Celebrating a 100th birthday is a huge milestone for anyone. But when Miguel, also known as “the Lisbon Patient,” celebrated his centennial this spring it was also a milestone for the global poz community. That’s because he is the oldest documented person living with HIV in the world. What’s more, his viral load is undetectable, he’s in great geriatric health, and he still lives at home and cares for himself.
In light of persistent HIV stigma, Miguel and his family requested that news outlets not display his face in photos nor share his full name. Maintaining that confidentiality, researchers studying Miguel (a pseudonym) nicknamed him “the Lisbon Patient” when referencing him in their case studies and published reports.
“I feel happy,” the soft-spoken senior told Canada’s CTV News, speaking through a translator at a hospital in Portugal. “I’ve spent these years without hardship and without troubles.”
According to CTV News, Miguel was diagnosed with stage 3 HIV (AIDS) in 2004 when he arrived at a hospital near Lisbon with rare forms of colitis and lymphoma and a low CD4 count. He was 84 then and had no idea he was HIV-positive or how and when he contracted the virus.
After learning about the disease, Miguel told his doctor he wanted to fight. Dr. Henrique Santos, Miguel’s primary physician, recalled having concerns, telling CTV, “When this patient came to me at this age, I had some doubts that he should be treated.” But Santos went ahead and started Miguel on an aggressive course of chemotherapy. “Everything went well, but it could have gone wrong,” he said. “There could have been signs of toxicity. He could have not been able to bear the treatment. He could have missed the treatment. We had to consider those scenarios.”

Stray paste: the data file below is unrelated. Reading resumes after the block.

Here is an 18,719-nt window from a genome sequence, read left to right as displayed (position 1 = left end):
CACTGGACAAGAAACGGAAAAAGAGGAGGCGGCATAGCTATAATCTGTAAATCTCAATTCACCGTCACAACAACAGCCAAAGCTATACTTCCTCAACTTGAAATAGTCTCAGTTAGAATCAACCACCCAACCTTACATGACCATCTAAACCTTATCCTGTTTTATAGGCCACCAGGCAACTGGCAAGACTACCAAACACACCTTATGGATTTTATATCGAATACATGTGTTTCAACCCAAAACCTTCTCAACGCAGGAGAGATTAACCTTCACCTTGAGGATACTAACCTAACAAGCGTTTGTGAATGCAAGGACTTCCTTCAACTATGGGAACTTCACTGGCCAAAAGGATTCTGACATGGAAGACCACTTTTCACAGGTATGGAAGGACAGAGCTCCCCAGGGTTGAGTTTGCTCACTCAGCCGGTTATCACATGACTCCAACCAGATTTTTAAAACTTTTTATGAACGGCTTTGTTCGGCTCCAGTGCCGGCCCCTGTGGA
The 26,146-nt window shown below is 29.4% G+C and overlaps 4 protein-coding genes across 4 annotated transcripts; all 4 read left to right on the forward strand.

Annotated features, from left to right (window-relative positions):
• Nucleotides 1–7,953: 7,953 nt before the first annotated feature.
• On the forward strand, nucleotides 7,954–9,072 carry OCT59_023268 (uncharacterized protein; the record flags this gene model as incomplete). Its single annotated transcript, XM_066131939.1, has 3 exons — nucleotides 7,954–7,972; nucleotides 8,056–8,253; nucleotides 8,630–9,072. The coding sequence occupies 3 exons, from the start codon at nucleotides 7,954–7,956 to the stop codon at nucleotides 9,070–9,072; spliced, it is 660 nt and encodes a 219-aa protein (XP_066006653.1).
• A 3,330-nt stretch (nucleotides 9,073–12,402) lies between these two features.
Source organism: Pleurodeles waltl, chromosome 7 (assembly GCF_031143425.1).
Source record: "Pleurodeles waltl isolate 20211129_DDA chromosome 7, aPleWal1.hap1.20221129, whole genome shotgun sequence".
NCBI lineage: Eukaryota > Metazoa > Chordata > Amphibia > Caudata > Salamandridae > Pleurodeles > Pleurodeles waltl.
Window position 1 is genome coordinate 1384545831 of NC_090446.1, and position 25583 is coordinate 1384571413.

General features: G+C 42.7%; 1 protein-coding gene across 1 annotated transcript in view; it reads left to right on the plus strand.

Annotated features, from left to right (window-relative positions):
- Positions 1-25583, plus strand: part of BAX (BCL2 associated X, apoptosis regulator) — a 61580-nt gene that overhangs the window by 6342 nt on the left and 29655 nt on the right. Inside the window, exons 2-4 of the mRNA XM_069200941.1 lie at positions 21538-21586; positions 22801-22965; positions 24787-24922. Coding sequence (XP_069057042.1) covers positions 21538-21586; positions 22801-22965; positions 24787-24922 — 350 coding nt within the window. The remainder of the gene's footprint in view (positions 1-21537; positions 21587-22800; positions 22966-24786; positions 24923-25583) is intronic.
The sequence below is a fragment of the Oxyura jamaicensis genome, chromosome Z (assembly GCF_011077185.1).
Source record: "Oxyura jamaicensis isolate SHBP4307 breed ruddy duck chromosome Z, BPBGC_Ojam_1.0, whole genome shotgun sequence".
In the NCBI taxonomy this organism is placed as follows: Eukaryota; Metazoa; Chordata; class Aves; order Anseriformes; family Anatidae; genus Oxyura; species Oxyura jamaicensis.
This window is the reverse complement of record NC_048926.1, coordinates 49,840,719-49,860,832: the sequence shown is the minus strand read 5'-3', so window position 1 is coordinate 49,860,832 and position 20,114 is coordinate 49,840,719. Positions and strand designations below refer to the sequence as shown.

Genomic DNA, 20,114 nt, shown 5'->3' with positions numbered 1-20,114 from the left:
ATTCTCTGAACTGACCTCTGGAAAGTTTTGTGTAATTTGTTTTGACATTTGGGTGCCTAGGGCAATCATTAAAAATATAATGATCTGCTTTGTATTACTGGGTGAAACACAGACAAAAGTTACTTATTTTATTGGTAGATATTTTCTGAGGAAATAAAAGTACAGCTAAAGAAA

Fifteen years later it’s clear that Miguel and his medical team made the right decision.
Inês Pintassilgo, a medical resident who has been part of Miguel’s treatment team for the past three years, said his health and longevity can be attributed to the fact that he has lived a healthy and active life, and since his diagnosis takes his HIV meds daily.
“I think he teaches us that you can live with HIV as long as you have all the other background and lifestyle and comorbidities under control,” Pintassilgo told CTV News. “I would say, of course, HIV maybe plays a little role in this, but if it’s well-managed and well-controlled, it will not be that big of an issue.”
HIV specialist Giovanni Guaraldi who works at the University of Modena in Italy said, “I believe that the Lisbon Patient is a sign of hope for people living with HIV to say you still have the capacity not just to live longer but to live in health, to experience healthy aging…. He is a proof of principle for us researchers and doctors to say we can provide better care to people.”